The Bose Solo TV Sound System is a nice, simple unit that works well. At least, so far it is. I haven't had it long enough full review. But first impressions are good. A couple of notes:

  • The TiVo remote can be programmed to control volume and mute with code 1007. (The first Bose code that Tivo offers.)

  • For $400, I darn sure think that Bose could afford to throw in a coaxial digital cable. That's one of the 3 connection types the Solo supports, but the only one for which a cable is not included. Guess which one I needed?

A remote, wireless gate alarm

Most of the time the gate to my property is locked, but if we are expecting a package delivery I will leave it unlocked so the carrier can ring the doorbell and deliver the goods. That's what I want to happen, anyway, but most of the time the UPS, Post Office, or FedEx delivery person will just drop the package on the front step and leave. Why they can't be bothered to push the bell button as they hightail it out of my yard I'll never understand. The result is my package is sitting there, behind an unlocked (and sometimes left open) gate, ripe for the pickin' in the big city.

To combat this problem I decided that a chime, buzzer, or alert that sounded inside the house whenever the gate is opened would be a good idea. Of course my first inclination was to use an open/closed detector and program my home automation system to notify me when it was triggered.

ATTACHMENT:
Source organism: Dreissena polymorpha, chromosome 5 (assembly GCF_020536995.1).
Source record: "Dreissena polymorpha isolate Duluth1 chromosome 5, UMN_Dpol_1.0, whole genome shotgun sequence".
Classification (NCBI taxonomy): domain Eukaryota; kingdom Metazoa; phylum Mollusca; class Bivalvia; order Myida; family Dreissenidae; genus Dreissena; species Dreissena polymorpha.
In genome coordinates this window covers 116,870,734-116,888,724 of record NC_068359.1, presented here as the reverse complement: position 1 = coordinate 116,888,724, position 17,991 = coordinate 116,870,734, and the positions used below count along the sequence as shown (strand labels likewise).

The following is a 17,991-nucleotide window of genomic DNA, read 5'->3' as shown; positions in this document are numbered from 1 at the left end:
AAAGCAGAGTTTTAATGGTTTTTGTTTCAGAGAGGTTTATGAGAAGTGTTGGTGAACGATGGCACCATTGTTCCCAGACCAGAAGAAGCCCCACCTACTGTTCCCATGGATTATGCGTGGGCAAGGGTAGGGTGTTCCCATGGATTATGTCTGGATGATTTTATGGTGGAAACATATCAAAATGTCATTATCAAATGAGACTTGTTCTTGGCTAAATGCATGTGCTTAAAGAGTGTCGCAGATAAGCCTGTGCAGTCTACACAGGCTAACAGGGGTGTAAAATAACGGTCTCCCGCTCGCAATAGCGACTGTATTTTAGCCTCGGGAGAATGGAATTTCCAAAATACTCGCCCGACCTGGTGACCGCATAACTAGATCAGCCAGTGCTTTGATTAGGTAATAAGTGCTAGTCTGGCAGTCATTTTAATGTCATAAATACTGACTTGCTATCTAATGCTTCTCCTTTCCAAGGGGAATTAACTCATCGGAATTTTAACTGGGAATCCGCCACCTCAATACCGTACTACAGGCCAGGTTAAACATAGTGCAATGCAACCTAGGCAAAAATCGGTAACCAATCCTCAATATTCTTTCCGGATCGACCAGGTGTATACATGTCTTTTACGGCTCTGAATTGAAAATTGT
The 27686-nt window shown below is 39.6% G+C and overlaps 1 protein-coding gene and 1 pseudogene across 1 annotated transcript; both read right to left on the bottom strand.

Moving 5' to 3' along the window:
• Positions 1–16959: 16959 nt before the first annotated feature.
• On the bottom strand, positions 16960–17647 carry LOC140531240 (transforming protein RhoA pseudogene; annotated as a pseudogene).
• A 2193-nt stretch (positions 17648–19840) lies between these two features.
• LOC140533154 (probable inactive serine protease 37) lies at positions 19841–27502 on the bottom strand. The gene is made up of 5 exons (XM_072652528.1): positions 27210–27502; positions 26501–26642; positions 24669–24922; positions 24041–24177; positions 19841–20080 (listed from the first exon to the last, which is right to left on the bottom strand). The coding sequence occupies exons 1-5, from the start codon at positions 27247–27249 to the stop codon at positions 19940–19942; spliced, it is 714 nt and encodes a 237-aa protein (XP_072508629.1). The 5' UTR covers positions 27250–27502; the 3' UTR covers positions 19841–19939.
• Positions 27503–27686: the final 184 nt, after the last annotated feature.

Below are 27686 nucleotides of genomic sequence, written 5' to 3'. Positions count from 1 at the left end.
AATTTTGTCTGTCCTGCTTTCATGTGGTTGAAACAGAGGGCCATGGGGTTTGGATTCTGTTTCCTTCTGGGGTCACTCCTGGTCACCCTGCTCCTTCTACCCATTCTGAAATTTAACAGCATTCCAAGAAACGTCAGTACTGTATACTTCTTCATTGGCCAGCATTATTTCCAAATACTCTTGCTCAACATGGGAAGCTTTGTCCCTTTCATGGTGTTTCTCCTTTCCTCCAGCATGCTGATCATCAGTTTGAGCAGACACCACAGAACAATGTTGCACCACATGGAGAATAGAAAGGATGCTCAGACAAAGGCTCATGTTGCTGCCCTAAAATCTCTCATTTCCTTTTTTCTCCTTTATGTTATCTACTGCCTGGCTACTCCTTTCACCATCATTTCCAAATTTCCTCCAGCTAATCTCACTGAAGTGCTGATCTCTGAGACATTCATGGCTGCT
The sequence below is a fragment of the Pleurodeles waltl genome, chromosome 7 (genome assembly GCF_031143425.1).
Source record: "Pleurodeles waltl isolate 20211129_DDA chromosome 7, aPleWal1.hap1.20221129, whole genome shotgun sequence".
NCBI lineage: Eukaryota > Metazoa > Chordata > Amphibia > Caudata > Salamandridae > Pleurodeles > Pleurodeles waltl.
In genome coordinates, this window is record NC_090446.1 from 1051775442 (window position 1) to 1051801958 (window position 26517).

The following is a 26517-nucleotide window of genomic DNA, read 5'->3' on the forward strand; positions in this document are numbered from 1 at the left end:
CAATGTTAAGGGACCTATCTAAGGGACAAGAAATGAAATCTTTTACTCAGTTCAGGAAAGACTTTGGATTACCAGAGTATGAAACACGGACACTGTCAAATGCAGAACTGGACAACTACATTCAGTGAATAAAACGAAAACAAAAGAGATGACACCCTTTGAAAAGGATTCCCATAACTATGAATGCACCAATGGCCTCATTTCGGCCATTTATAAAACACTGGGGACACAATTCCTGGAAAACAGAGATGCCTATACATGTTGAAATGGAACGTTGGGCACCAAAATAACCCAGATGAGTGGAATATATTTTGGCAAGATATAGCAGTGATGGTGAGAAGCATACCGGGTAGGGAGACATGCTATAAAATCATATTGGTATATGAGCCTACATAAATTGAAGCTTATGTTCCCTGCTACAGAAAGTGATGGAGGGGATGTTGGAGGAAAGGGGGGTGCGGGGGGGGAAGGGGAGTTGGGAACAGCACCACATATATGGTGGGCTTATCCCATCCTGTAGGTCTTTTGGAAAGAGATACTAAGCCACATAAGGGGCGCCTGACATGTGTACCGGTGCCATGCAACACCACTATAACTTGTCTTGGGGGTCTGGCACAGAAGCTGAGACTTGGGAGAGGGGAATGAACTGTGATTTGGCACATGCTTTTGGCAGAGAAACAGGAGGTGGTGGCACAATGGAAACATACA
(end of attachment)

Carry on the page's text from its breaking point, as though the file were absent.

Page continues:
But there are a couple of reasons that's not optimal in this situation. Briefly, there isn't a good chime module that works with INSTEON or ZWave (my technology of choice these days), and secondly, as fast as my home automation is, I didn't want to introduce the inevitable delays and complexities that a multi-stage system would introduce.

Another requirement is that I wanted the method to be wireless. While I could run wires to a switch on the gate, I really don't want to because it would require tunneling under a sidewalk and creating an opening for the wires to enter the house. Maybe I'm getting lazy.

After a lot of searching I settled on the Heath-Zenith Wireless Entry Alert Chime SL-6168. (See 2020 Updated below for more info!) The unit provides a wireless sensor to mount on the gate, and plug-in module inside the house that plays one of two chime sounds.